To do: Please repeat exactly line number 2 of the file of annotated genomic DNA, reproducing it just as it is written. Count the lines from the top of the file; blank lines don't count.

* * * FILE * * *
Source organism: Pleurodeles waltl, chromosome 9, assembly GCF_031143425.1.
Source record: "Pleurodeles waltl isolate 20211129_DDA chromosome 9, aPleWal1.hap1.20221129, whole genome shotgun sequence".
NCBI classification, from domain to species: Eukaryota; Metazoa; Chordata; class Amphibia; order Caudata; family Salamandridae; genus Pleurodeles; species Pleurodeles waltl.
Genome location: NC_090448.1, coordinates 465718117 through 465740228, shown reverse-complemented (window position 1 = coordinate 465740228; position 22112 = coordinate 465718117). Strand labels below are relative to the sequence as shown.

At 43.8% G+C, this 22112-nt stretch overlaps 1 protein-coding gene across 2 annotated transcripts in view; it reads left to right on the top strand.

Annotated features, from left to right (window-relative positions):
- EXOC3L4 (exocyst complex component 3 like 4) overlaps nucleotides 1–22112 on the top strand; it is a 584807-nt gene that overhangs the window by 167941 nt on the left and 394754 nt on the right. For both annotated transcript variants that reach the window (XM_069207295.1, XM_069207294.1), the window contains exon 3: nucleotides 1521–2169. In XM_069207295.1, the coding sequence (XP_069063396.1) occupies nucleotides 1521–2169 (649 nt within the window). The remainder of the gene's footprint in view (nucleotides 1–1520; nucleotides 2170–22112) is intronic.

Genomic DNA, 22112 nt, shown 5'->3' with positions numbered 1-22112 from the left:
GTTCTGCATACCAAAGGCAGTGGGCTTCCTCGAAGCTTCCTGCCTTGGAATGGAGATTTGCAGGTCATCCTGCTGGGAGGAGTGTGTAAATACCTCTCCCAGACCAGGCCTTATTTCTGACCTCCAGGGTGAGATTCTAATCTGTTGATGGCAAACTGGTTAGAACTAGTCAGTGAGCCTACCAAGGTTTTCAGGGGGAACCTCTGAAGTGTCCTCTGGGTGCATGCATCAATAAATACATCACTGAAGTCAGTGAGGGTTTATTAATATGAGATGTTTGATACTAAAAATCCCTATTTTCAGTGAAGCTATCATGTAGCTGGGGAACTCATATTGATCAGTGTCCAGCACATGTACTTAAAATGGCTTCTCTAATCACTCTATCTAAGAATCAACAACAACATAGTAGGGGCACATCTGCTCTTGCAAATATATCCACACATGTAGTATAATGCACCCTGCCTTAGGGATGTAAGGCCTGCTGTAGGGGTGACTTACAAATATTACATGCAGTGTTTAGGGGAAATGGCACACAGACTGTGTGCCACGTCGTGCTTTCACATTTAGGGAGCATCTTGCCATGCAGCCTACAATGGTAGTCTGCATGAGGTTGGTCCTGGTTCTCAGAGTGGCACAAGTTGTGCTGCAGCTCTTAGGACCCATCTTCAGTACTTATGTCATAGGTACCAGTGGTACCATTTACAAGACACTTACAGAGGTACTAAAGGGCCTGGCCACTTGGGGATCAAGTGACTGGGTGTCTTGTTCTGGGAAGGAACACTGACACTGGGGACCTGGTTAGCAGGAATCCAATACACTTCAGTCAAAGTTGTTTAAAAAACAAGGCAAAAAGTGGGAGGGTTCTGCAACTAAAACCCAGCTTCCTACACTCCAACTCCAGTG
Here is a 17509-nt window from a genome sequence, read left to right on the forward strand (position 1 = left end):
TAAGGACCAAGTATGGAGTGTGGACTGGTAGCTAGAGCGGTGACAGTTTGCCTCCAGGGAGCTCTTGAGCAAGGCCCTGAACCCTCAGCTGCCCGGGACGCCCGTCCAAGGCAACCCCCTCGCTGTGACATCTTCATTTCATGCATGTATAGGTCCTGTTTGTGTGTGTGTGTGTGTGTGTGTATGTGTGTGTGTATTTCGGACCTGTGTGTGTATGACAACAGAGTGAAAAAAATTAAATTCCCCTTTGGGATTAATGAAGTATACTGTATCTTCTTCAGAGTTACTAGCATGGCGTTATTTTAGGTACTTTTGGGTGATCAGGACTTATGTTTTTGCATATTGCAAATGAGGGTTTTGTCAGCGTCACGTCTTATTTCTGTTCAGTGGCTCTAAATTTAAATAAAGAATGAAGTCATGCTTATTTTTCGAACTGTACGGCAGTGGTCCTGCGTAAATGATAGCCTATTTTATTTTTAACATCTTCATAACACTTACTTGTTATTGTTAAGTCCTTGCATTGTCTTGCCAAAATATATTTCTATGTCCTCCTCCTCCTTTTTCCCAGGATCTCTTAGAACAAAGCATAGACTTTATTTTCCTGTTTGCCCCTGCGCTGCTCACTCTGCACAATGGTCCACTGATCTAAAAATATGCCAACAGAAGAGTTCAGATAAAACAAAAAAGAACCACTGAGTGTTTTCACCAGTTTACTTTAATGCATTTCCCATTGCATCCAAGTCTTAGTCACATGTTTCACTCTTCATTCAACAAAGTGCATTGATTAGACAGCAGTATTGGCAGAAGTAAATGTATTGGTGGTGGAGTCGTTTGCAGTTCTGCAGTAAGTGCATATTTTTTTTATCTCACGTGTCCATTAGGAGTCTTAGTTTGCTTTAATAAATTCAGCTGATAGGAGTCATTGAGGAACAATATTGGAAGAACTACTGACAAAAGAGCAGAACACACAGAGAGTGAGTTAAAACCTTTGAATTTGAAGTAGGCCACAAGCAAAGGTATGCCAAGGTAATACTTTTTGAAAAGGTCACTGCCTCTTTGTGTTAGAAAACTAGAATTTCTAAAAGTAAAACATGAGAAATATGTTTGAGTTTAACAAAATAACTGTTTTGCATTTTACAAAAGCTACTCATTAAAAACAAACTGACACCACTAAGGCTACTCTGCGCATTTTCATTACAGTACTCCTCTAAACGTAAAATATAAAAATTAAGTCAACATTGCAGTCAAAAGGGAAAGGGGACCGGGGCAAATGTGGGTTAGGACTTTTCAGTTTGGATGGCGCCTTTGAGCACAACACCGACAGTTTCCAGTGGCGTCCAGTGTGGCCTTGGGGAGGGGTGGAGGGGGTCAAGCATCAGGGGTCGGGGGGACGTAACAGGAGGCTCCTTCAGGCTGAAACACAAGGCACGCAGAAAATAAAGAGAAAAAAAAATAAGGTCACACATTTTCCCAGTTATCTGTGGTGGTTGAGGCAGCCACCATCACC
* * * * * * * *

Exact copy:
Source record: "Pleurodeles waltl isolate 20211129_DDA chromosome 9, aPleWal1.hap1.20221129, whole genome shotgun sequence".